"Shall we try this chute?” asks Patrick. He’s standing looking down at an extremely steep, narrow gully. I have to decline. I’m feeling dizzy, and my breathing is coming fast and shallow. I’m peering down into an icy couloir that can only be accessed by lowering yourself down a knotted rope, and I’m not feeling confident.
We’ve been hiking for fifteen minutes or so to get above the East Wall of Arapahoe Basin in the Rocky Mountains and, at over 4,000 metres, the altitude is really kicking in. “Perhaps we should try the next one?” I venture.
Patrick is the head of slope security in the Basin and a true man of the Colorado mountains. He’s been working here for over twenty five years and knows every nook and cranny of the ski area. It’s not that I’m doubting his knowledge; nor his faith in my ability - I just don’t think I can take my own weight on the rope in one hand, carry my snowboard in the other, and still be able to breathe!
Agreeing on the slightly less vertical second chute of the East Wall, which only requires me to jump off a metre-high snow drop to enter it, I end up standing atop a steep, rock-sided chute of untouched, desert-dry powder snow.
Slowing my breathing and calming my nerves, I take a moment to survey our high mountain surroundings before committing to my first turn. I shift my weight onto my front foot and my snowboard cuts effortlessly into the white gold. I control my speed with a series of tight turns through the rock chute before letting gravity pull me straight down into the open powder field below, emitting a very un-English “Yeee-ha!” as I do so.
Do it in Denver
My journey around Colorado’s finest independent ski resorts starts as I board the train after a direct Norwegian Air flight from London to Denver. The train leads me to the city’s newly renovated Union Station and the excellent Crawford Hotel.
It’s mid-afternoon by the time I check in, so rather than rush off to the mountains, I decide to take in downtown Denver and splurge on a bit of US snow kit.
Denver’s Never Summer snowboard factory is a gear head’s delight, especially when followed up with a pint at the Craft Skiery (meierskis.com), where you can sup local craft beer as you watch your own set of custom skis be made.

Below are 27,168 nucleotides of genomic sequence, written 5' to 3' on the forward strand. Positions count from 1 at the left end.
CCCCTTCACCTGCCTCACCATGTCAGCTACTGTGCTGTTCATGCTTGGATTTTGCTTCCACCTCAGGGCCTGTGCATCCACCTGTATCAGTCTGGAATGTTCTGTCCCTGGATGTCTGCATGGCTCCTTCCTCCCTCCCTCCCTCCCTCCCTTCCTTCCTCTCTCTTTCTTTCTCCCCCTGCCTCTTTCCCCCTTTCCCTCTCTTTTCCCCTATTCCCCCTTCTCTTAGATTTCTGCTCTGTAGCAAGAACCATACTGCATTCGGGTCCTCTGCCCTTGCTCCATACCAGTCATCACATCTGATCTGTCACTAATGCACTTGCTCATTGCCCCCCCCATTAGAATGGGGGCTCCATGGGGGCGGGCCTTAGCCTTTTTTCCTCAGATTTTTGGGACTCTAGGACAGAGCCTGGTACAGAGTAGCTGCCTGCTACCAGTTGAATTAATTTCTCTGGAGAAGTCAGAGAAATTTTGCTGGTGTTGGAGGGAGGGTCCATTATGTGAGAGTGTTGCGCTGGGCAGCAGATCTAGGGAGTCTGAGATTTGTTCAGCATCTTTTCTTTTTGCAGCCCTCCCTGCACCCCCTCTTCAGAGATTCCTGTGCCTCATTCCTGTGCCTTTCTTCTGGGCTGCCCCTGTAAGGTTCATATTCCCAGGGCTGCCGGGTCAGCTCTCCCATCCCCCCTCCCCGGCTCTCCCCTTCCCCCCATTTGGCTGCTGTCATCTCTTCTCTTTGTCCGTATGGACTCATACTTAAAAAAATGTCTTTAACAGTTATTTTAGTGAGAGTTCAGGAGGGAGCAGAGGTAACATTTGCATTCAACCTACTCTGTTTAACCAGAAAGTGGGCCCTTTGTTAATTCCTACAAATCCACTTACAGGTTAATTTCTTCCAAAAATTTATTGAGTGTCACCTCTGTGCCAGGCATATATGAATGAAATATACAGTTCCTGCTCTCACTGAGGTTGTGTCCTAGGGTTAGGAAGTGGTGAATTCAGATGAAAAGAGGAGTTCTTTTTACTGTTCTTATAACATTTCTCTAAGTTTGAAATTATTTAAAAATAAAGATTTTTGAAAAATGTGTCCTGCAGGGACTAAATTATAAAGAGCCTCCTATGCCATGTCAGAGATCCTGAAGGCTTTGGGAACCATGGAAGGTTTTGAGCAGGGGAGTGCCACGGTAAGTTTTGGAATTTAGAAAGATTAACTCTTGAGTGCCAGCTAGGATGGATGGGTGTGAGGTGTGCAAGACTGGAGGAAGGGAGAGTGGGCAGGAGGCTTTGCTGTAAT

I round it all off with a burger at Ophelia’s, Denver’s so-called gastro brothel - a music venue-come-restaurant in a historic building that was once home to ladies of the night.
Colorado is one of those states that highlights how diverse the US is at almost every turn; even the ski industry doesn’t escape. You may find huge, polished, corporately owned ski hills such as Vail and Aspen but the mountains also play host to independently owned, out-of-the-way ski hills to explore.
Denver is spoilt for choice when it comes to accessible ski destinations, with the front range of mountains boasting a multitude of excellent bigger resorts including Winter Park (reachable by train from Denver), Breckenridge and Copper Mountain. But I’m looking for something different to the all-inclusive corporate experience, so I decide upon a mini road trip of three independently owned ski areas, starting with Monarch Mountain, a 154 mile desert drive from downtown Denver.
It turns out to be quiet and remote, with the vibe that everyone seems to really want to be here - from Denver you have to drive past many other ski areas on route, and this feeling of discovering a secret contributes to Monarch’s friendly atmosphere. Add in a very good snow record (an annual average of 889 cm) and excellent terrain and it’s the perfect starting point for my road trip.
Monarch has no on-mountain accommodation; it’s simply a parking lot with a fair-sized day lodge and well-functioning lift system. The real joy here is to be found in the 800 acres of terrain (670 accessed by lift, with 130 acres reached only by by hiking), 48% of which is rated as advanced.
With no accommodation on the mountain, most snow hunters visiting Monarch stay in the rather beatnik town of Salida, a 30 minute drive away. Rolling into Salida (sat at a lofty height of 2,159 metres) on Highway 50, I question why folk rave about the place with my first impression one of dusty sidewalks and buildings crowded below the high peaks.
My opinion soon changes as I pull up to the stylised, cowboy-inspired Amigo Motor Lodge, whose sign proclaims claims that ‘Other Places Are Just Fake Snooze’. I’ve been told to hit the excellent bars, distilleries and restaurants on historic F Street, which runs down from Highway 50 to the Arkansas River, popular in the summer for white-water rafting. I pass the Tenderfoot Health Collective, a legal marijuana store, and the local gun shop before making it to F Street, where I’m greeted by live music slipping under the door of the Woods High Mountain Distillery, where the walls are lined with small-batch whiskies. This is more like it.